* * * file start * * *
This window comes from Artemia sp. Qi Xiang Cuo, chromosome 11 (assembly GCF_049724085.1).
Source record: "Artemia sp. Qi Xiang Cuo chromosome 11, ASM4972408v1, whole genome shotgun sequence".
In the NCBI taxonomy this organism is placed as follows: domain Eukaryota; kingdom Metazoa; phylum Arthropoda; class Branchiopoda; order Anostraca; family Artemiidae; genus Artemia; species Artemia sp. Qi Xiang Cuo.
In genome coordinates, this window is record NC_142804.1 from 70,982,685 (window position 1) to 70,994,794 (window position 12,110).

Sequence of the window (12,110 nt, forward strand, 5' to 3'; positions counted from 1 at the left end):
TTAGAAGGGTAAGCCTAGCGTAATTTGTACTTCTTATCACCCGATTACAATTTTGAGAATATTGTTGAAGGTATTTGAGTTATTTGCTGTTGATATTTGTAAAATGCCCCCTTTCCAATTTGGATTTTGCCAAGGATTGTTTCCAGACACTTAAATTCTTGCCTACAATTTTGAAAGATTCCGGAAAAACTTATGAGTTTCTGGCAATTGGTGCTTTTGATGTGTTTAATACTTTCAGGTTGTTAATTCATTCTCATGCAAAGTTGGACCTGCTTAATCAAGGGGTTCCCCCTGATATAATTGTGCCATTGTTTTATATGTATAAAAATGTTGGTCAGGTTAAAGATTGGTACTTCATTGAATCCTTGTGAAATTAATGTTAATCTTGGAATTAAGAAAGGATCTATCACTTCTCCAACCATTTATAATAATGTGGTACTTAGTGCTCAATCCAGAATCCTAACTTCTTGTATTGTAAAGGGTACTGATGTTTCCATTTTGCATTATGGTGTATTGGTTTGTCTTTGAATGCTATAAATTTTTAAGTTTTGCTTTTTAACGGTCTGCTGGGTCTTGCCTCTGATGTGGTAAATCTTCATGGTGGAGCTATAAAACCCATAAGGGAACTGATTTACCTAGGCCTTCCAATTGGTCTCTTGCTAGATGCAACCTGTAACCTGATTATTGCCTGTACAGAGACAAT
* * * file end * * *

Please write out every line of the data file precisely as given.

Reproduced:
This window comes from Artemia sp. Qi Xiang Cuo, chromosome 11 (assembly GCF_049724085.1).
Source record: "Artemia sp. Qi Xiang Cuo chromosome 11, ASM4972408v1, whole genome shotgun sequence".
In the NCBI taxonomy this organism is placed as follows: domain Eukaryota; kingdom Metazoa; phylum Arthropoda; class Branchiopoda; order Anostraca; family Artemiidae; genus Artemia; species Artemia sp. Qi Xiang Cuo.
In genome coordinates, this window is record NC_142804.1 from 70,982,685 (window position 1) to 70,994,794 (window position 12,110).

Sequence of the window (12,110 nt, forward strand, 5' to 3'; positions counted from 1 at the left end):
TTAGAAGGGTAAGCCTAGCGTAATTTGTACTTCTTATCACCCGATTACAATTTTGAGAATATTGTTGAAGGTATTTGAGTTATTTGCTGTTGATATTTGTAAAATGCCCCCTTTCCAATTTGGATTTTGCCAAGGATTGTTTCCAGACACTTAAATTCTTGCCTACAATTTTGAAAGATTCCGGAAAAACTTATGAGTTTCTGGCAATTGGTGCTTTTGATGTGTTTAATACTTTCAGGTTGTTAATTCATTCTCATGCAAAGTTGGACCTGCTTAATCAAGGGGTTCCCCCTGATATAATTGTGCCATTGTTTTATATGTATAAAAATGTTGGTCAGGTTAAAGATTGGTACTTCATTGAATCCTTGTGAAATTAATGTTAATCTTGGAATTAAGAAAGGATCTATCACTTCTCCAACCATTTATAATAATGTGGTACTTAGTGCTCAATCCAGAATCCTAACTTCTTGTATTGTAAAGGGTACTGATGTTTCCATTTTGCATTATGGTGTATTGGTTTGTCTTTGAATGCTATAAATTTTTAAGTTTTGCTTTTTAACGGTCTGCTGGGTCTTGCCTCTGATGTGGTAAATCTTCATGGTGGAGCTATAAAACCCATAAGGGAACTGATTTACCTAGGCCTTCCAATTGGTCTCTTGCTAGATGCAACCTGTAACCTGATTATTGCCTGTACAGAGACAAT